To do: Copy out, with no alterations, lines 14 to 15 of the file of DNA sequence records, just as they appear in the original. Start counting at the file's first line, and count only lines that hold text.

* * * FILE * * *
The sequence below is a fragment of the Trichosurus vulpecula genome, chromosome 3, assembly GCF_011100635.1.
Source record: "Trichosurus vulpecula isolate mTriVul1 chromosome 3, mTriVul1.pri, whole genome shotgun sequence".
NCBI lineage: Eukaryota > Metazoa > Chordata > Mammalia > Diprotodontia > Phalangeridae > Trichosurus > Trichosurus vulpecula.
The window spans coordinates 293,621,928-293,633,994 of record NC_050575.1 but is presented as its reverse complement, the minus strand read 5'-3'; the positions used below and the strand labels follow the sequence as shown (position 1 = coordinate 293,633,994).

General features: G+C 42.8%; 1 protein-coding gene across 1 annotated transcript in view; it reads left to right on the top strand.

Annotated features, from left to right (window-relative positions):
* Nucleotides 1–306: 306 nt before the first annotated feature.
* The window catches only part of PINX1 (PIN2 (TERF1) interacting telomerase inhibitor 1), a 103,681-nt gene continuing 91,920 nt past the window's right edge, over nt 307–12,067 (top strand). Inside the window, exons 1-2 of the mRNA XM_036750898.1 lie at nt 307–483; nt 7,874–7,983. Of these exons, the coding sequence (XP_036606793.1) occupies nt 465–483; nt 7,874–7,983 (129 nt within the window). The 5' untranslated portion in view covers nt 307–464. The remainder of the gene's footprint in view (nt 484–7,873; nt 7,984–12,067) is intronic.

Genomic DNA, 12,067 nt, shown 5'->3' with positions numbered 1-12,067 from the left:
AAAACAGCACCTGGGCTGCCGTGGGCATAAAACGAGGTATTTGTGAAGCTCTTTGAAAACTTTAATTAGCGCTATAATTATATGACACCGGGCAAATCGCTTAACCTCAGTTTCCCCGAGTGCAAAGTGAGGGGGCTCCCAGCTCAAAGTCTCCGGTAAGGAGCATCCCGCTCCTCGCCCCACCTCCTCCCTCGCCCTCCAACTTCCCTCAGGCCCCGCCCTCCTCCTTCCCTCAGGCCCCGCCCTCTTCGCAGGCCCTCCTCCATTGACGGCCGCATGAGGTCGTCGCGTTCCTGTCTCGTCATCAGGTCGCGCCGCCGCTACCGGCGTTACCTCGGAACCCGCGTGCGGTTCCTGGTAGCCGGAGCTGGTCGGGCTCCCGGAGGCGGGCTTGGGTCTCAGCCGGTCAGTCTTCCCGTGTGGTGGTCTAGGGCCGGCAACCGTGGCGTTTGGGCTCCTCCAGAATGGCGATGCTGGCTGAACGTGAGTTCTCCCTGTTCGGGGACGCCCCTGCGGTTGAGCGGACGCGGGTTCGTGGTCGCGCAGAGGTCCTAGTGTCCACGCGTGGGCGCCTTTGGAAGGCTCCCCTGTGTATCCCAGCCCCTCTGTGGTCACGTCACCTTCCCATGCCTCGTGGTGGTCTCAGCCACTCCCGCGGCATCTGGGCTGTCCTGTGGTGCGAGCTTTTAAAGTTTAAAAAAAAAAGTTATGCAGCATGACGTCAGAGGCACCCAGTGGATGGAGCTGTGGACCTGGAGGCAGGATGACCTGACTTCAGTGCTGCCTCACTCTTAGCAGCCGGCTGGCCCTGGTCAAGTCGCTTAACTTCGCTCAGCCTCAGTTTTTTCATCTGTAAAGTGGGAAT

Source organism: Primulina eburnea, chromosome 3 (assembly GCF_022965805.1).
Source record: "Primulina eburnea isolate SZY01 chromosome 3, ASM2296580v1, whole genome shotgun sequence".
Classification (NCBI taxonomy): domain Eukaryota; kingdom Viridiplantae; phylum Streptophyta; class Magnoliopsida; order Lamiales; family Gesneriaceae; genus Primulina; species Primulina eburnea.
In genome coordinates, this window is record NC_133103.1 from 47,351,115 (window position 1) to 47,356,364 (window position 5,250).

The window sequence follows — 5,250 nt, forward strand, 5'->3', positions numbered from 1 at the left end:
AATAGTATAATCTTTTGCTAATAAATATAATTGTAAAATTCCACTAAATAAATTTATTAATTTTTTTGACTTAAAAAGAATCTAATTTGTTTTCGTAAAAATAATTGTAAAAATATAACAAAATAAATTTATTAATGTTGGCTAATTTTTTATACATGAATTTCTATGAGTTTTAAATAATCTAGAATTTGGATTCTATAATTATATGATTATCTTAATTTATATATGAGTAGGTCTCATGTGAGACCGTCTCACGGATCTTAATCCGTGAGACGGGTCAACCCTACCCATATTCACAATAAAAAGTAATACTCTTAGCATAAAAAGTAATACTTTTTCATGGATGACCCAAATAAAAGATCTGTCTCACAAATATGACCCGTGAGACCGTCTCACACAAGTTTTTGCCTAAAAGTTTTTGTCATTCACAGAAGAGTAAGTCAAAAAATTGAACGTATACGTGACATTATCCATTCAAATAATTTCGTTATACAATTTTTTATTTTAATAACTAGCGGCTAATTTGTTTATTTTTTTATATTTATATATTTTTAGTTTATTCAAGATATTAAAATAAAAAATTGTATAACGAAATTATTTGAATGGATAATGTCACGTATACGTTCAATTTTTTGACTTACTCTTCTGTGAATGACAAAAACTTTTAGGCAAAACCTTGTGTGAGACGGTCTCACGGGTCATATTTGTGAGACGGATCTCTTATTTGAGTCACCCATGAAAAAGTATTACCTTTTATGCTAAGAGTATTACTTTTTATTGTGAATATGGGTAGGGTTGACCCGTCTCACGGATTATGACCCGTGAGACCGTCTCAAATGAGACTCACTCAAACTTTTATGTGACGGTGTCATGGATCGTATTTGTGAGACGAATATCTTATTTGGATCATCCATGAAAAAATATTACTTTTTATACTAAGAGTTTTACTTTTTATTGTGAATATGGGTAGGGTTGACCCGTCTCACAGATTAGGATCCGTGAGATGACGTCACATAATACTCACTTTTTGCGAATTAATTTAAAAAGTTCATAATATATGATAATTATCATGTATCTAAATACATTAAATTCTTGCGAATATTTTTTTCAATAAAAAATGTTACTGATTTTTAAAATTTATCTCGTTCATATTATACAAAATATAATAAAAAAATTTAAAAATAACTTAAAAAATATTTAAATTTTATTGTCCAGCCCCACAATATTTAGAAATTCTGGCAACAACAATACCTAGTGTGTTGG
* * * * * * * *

In genome coordinates, this window is record NC_133103.1 from 47,351,115 (window position 1) to 47,356,364 (window position 5,250).

The window sequence follows — 5,250 nt, forward strand, 5'->3', positions numbered from 1 at the left end: